The Bank of England is engaged in a charm offensive to pave the way for Negative Interest Rate Policy (NIRP). The story they’re telling is that negative rates will stimulate economic activity and push a post-pandemic recovery. They are so wrong. The evidence points to little effect, except to push up already over-inflated financial asset prices, listed stocks and shares. Maybe the Bank hopes negative rates will create inflation – the worst possible news for savers.
The reality for the whole financial system is NIRP will create a tidal wave of negative consequences. Negative rates force investors to seek ever diminishing returns from increasingly risky asset classes – moving from low-risk bonds into higher risk equity and increasingly illiquid ‘alternative’ investments. We all know what happens when investors get sucked into investments they don’t understand – it never ends with a smile. Low rates already mean asset managers can’t meet their future liabilities, real pensions savings are in decline, and risk across the investment sector is climbing. Indeed, much of the current stock market price bubble is driven by the consequences of NIRP.
Last week, Monetary Policy Committee (MPC) member Silvana Tenreyro gave a wide-ranging Sunday Telegraph interview where she said the evidence from other countries on the effectiveness of negative rates was “encouraging”.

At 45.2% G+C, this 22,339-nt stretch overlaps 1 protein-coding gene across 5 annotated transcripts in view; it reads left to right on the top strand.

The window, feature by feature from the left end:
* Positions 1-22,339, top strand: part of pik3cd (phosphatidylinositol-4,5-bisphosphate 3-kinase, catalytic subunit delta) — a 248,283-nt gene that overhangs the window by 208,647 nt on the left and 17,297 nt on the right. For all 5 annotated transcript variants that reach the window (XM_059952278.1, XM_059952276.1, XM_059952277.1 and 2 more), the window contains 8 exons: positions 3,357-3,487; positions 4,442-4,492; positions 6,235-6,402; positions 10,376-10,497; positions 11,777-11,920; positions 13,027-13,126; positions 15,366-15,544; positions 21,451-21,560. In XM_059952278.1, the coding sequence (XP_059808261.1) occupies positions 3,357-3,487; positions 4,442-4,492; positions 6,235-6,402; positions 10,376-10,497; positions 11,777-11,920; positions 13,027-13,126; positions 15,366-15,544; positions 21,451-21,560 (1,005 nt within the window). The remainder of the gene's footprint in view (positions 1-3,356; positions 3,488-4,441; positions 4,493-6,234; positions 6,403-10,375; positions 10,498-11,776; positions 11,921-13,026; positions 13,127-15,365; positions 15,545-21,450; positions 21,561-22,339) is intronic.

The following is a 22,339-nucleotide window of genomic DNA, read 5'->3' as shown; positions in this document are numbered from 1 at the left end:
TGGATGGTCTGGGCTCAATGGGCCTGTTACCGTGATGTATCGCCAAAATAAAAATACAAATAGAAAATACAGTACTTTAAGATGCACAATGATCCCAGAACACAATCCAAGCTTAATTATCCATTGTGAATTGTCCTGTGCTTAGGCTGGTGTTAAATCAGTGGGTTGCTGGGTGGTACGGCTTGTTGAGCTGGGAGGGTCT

“We have been discussing our toolkit in recent months, including how effective negative rates might be in the current context,” she said. “The evidence has been encouraging. Banks adapted well – their profitability increased with negative rates largely because impairments and loss provisions have decreased with the boost to activity and the increase in asset prices.”
That’s not what the market sees when it weights the value of banks – one of the worst performing stock market sectors. Banks are in trouble as margins evaporate and losses rise. Although EU banks are now being paid by the ECB to borrow money, they aren’t lending because they fear rising losses. Instead they arbitrage the free money by churning government bonds.
A key point here is that low interest rates aren’t proven to work as a stimulant for flaccid economies. Look at Japan (a bit of a special case) and Europe (a basket case) and explain the evidence for just how successful NIRP has proven? It’s created precious little economic regeneration and the only thing it’s succeeded in is propping up legions of zombie companies, while not creating many new jobs.
If negative interest rates are so effective, why has the whole Western economy been bouncing along so weakly and skirting recessions these last 12 years of ultra-low declining interest rates? For all the talk of low rates and synchronous recovery, growth across Europe and Japan has been lethargic and sub-optimal for years.
The reason is simple. Negative interest rates do not obey the conventional physics of money. As rates approach zero – NIRP causes conventional economic behaviours to go into reverse, acting as a disincentive to considered investment. Zero rates cause the normal flow of money and investment returns within an economy to hit stall speed.